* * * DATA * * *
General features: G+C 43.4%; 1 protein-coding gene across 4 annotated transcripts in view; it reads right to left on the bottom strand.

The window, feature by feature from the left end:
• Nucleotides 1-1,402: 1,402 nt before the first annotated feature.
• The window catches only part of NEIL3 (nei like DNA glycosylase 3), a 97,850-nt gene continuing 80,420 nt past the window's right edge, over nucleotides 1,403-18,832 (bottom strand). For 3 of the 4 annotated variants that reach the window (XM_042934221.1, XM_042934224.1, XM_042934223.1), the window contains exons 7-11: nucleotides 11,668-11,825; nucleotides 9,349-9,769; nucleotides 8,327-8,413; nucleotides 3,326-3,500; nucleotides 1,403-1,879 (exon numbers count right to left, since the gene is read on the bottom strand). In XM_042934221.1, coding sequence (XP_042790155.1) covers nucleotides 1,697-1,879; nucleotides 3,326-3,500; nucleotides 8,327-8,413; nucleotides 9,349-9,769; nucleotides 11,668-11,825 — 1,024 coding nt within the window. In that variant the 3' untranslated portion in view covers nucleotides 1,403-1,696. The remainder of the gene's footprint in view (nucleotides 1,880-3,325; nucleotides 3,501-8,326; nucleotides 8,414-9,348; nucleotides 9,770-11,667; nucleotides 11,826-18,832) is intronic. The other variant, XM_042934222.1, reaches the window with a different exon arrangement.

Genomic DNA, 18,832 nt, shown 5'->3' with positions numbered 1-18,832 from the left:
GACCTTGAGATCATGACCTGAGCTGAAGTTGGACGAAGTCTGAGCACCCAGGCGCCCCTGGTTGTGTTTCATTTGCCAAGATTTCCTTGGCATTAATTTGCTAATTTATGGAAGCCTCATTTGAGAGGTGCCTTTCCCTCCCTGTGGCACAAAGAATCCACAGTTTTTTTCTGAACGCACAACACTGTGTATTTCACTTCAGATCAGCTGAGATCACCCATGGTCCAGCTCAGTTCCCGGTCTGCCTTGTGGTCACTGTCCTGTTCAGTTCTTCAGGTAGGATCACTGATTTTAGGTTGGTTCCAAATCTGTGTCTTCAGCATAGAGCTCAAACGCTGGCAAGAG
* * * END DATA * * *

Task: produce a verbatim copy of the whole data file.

General features: G+C 43.4%; 1 protein-coding gene across 4 annotated transcripts in view; it reads right to left on the bottom strand.

The window, feature by feature from the left end:
• Nucleotides 1-1,402: 1,402 nt before the first annotated feature.
• The window catches only part of NEIL3 (nei like DNA glycosylase 3), a 97,850-nt gene continuing 80,420 nt past the window's right edge, over nucleotides 1,403-18,832 (bottom strand). For 3 of the 4 annotated variants that reach the window (XM_042934221.1, XM_042934224.1, XM_042934223.1), the window contains exons 7-11: nucleotides 11,668-11,825; nucleotides 9,349-9,769; nucleotides 8,327-8,413; nucleotides 3,326-3,500; nucleotides 1,403-1,879 (exon numbers count right to left, since the gene is read on the bottom strand). In XM_042934221.1, coding sequence (XP_042790155.1) covers nucleotides 1,697-1,879; nucleotides 3,326-3,500; nucleotides 8,327-8,413; nucleotides 9,349-9,769; nucleotides 11,668-11,825 — 1,024 coding nt within the window. In that variant the 3' untranslated portion in view covers nucleotides 1,403-1,696. The remainder of the gene's footprint in view (nucleotides 1,880-3,325; nucleotides 3,501-8,326; nucleotides 8,414-9,348; nucleotides 9,770-11,667; nucleotides 11,826-18,832) is intronic. The other variant, XM_042934222.1, reaches the window with a different exon arrangement.

Genomic DNA, 18,832 nt, shown 5'->3' with positions numbered 1-18,832 from the left:
GACCTTGAGATCATGACCTGAGCTGAAGTTGGACGAAGTCTGAGCACCCAGGCGCCCCTGGTTGTGTTTCATTTGCCAAGATTTCCTTGGCATTAATTTGCTAATTTATGGAAGCCTCATTTGAGAGGTGCCTTTCCCTCCCTGTGGCACAAAGAATCCACAGTTTTTTTCTGAACGCACAACACTGTGTATTTCACTTCAGATCAGCTGAGATCACCCATGGTCCAGCTCAGTTCCCGGTCTGCCTTGTGGTCACTGTCCTGTTCAGTTCTTCAGGTAGGATCACTGATTTTAGGTTGGTTCCAAATCTGTGTCTTCAGCATAGAGCTCAAACGCTGGCAAGAG